Executive Summary

With the advent of iOS 8 next month, and the increased presence of Wi-Fi and Bluetooth beacons that can be used to improve the fidelity of indoor location, Apple are inviting venues such as malls and airports to sign over the rights to map the insides of their facilities. They join Google who offer venues the opportunity to upload the floor plans of their venues and provide a crowd sourced app to survey the property. Venue owners have tough decisions to make. Indoor mapping will enable major benefits for the shoppers using their facilities. Visitors will be able to find the products and facilities they want more conveniently through an array of third party apps and most significantly through Apple and Google’s Maps programs. Unless the venue owners coordinate their actions and negotiate a share of the digital revenues that Apple and Google can derive from these rights, they will find themselves forever cut out of a digital revenue stream that they will be underwriting with their capital investments in bricks and mortar, Wi-Fi routers and beacon hardware.

The Question

What do you do if you own the P&L for a mall or an airport and you get an offer from Google or Apple to enable indoor location in your venue? “Your customer’s experience will be enhanced. We can drive more visits to your concessions. This will drive more sales for your concessionaires. Just sign here.” Metaphorically, the gold pen rolls across the desk, like something out of a scene from Glen Garry Glen Ross. Will the venue owner be able to resist the temptation to catch that pen and sign before they can think the decision through? What are they really buying, or more accurately, giving away? It’s a big decision. Like the proverbial genie in the bottle, once out, it’s hard to get it back in. If enough of the of the venue owners sign, those that try to hold out may be forced to give up their rights and sign whether they like it or not.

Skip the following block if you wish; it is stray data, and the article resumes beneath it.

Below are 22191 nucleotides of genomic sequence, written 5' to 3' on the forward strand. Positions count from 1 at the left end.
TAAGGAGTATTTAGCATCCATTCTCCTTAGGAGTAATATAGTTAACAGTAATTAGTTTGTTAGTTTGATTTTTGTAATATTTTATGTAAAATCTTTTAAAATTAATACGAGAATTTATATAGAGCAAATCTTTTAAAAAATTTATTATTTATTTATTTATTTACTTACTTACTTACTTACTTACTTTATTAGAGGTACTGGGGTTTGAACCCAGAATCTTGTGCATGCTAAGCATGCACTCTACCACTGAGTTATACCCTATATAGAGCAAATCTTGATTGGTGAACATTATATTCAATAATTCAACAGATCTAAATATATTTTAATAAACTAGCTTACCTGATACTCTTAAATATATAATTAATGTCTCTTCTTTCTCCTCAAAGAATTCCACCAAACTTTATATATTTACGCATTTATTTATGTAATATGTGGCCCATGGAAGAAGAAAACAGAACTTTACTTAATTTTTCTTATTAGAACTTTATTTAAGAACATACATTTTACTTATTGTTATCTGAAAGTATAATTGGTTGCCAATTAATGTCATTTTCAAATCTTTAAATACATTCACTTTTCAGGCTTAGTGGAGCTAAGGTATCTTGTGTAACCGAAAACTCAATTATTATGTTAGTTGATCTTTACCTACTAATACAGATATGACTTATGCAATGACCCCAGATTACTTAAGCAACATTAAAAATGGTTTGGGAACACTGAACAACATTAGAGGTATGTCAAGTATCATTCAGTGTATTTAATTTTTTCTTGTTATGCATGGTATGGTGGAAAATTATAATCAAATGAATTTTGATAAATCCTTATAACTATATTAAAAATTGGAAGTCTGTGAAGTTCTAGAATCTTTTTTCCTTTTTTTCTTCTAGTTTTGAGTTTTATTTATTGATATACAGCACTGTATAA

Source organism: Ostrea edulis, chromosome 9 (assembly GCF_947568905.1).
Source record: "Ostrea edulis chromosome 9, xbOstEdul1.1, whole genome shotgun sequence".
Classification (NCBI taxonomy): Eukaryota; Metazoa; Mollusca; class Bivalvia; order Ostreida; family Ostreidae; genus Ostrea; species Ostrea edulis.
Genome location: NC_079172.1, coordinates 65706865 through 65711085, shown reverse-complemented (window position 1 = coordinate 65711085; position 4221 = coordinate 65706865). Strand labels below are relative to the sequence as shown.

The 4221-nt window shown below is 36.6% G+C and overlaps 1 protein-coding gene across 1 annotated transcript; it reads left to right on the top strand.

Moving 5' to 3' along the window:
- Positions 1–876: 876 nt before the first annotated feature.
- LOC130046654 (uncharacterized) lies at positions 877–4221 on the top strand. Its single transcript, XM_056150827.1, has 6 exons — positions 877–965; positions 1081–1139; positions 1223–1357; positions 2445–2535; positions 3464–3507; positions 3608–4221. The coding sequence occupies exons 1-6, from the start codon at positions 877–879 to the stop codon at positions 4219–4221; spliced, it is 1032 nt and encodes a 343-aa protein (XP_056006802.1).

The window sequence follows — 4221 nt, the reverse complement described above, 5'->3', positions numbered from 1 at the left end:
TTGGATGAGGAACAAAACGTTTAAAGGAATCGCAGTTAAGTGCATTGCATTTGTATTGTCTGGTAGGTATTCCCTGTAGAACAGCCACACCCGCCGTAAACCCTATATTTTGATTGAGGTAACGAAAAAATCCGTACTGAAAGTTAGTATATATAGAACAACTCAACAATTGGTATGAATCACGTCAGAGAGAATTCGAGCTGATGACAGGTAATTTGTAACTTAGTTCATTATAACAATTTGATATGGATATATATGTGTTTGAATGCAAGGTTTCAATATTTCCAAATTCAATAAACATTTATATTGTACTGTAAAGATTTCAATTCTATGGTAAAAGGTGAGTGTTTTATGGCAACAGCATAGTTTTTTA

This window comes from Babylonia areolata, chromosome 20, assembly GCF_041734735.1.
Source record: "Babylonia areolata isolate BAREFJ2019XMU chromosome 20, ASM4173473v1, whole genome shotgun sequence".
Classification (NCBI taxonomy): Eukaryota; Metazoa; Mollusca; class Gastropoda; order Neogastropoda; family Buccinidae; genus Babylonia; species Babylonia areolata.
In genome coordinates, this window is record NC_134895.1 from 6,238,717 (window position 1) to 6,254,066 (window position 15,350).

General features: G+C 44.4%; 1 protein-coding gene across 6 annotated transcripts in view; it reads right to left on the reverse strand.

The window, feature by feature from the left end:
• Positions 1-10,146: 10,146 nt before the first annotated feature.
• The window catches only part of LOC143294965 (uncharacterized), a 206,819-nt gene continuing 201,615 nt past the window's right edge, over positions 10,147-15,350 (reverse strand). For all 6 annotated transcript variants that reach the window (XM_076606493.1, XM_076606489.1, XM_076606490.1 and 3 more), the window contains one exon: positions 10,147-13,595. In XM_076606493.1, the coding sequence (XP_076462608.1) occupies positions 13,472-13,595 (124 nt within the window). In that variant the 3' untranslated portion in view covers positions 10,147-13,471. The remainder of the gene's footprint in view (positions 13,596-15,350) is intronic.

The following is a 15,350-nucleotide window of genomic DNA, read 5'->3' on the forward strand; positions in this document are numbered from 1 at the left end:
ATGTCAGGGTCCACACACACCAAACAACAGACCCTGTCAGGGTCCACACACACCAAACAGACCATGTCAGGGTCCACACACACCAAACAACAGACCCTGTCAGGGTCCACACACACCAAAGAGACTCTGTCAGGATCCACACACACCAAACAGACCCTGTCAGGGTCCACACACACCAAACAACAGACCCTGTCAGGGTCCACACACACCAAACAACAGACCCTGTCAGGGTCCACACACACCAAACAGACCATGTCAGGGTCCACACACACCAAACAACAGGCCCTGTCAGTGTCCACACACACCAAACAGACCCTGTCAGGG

This is more than a theoretical question. Bluetooth beacons are on the verge of significantly improving the accuracy of indoor location and with iOS 8’s enhanced indoor positioning Core Location API about to be released next month, it’s a question that confronts leaders of all those businesses today. Apple extended their invitation to venue owners at this year’s developer conference WWDC14. Venue owners can request information about the Apple program at mapsconnect.apple.com and from Google at www.google.com/maps/about/partners/indoormaps/

It’s a strategic question that requires gaming out a number of scenarios and guessing at a set of cards that have not been revealed or even dealt yet. It also potentially requires some coordinated action between those organizations to avoid being steamrollered into a situation where they give up a lot of potential revenue to the mobile OS vendors.

Big Deal?